Shaders are not to be confused with shading. This is when black hairs mix with red or cream hairs.
Sable is multicolored single hairs. Shading is multiple solid colors hairs on one coat.
Sable is not a condition that occurs on hairstyles with wire or smooth hair.
Piebald, or Pied by definition, is made of incongruous or different colors.
It’s the presence or absence of white spots on animals that can be considered a problem. This is a common mistake made by owners who assume that the dark spots are placed over white. This is because white is more common.
Piebald is a result of a common, but harmless, mutation in a gene that occurs in many animals and reptiles. It results in a multicolored, spotted coat for Dachshunds that can be mixed with any color or pattern.
Single-Colored Dachshunds: Description and Pictures
Dachshunds that are single-colored do exactly what their name suggests. Their solid color is rich, velvety and they don’t have any markings.
These are the six versions:
Creams are the most elegant of all Dachshund colors. Because they resemble bunny rabbits, they appear softer than their cousins.
Their coat shade can be as light or dark as you like, or it could be a little darker or creamer. There are two types:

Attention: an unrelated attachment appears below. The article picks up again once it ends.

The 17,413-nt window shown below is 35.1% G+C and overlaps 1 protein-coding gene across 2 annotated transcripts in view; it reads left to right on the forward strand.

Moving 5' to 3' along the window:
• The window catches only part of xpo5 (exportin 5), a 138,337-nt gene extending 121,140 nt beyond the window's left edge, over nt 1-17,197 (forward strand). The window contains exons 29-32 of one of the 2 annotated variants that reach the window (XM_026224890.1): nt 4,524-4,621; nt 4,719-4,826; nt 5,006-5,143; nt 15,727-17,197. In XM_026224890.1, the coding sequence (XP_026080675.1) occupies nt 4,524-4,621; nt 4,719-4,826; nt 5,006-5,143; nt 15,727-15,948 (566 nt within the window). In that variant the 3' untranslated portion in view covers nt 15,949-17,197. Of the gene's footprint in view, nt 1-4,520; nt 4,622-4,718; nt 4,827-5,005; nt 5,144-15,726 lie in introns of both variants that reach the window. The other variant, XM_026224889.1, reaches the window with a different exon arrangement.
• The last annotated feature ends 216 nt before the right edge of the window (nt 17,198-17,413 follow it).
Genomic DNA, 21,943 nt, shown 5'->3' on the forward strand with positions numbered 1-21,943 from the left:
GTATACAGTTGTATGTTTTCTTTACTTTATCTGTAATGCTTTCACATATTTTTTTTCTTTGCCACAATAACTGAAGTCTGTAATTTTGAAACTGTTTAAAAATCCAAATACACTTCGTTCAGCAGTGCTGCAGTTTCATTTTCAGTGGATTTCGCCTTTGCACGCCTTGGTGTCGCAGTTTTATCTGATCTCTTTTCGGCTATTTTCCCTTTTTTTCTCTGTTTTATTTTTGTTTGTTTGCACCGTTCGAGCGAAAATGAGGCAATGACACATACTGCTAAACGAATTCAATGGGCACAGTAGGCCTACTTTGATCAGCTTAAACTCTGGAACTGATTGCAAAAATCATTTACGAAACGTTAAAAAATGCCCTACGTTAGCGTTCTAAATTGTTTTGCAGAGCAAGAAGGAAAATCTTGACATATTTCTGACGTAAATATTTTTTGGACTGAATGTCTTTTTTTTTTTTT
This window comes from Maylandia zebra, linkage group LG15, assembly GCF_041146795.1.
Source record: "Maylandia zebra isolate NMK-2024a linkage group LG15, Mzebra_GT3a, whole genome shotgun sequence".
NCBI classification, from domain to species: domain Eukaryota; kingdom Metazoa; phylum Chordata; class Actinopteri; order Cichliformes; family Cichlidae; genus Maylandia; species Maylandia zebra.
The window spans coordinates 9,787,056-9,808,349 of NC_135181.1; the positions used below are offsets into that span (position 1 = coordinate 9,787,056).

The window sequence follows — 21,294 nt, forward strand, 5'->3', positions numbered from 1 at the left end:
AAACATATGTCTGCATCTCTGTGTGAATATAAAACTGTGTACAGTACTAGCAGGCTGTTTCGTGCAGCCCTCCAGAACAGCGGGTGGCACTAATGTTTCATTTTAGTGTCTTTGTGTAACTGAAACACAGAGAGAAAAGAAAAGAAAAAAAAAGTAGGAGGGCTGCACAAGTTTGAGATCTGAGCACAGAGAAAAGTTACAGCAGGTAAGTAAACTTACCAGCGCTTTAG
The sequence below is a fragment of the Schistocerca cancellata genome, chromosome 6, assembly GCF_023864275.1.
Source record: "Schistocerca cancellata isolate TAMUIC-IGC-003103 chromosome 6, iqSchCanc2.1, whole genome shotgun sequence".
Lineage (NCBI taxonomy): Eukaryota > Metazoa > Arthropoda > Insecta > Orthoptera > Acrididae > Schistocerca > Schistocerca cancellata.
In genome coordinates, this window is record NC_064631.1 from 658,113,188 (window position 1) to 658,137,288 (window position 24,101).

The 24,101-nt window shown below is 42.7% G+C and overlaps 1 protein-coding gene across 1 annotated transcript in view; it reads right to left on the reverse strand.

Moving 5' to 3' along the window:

Clear Cream Dachshund
Clear cream Dachshunds are free from any black tint. The photo shows that their entire body and face aren’t colored in any way. This is because of the “Chinchilla” diluting gene.
Shaded cream Dachshund
Because they are dominant EE genetic, shaded cream Dachshunds will have black accents in their coats. This is most common in English-cream Dachshunds, and it fades over time.
Red Dachshunds tend to be rusty brown. Because they can be created by one copy of the dominant red gene, they are quite common. They also have black nails and noses.
They are similar to creams and come in two varieties:
Solid Red Dachshund
This red Dachshund does not have any black or white markings on its coat.
Shaded Red Dachshund
Shaded red Dachshunds are covered in a black layer on their ears, tail, and back. These should not be confused for Sables as they are completely different.
They are extremely rare. They are a mix of light brown and whitish colors, which is the same color as wheat.
This coat color was originally only available to wiry-haired Dachshunds. You can now see wheaten Doxies with either smooth hair or long-haired by interbreeding different types of coats.
The AKC labels solid black Dachshunds as non-standard because they are difficult to find. Sometimes they are found in litters, particularly those that were produced in puppy mills.
They should have tan points. However, it is suppressed by recessive genetics that should have been identified through DNA testing.
Chocolate Dachshunds with no cream or tan marks on their bodies and faces are difficult to find, just like solid black Dachshunds. Since I was unable to take a sample photo of one, I’m sure you know this already.
This color variation is not standard AKC so they aren’t allowed to join conformation show.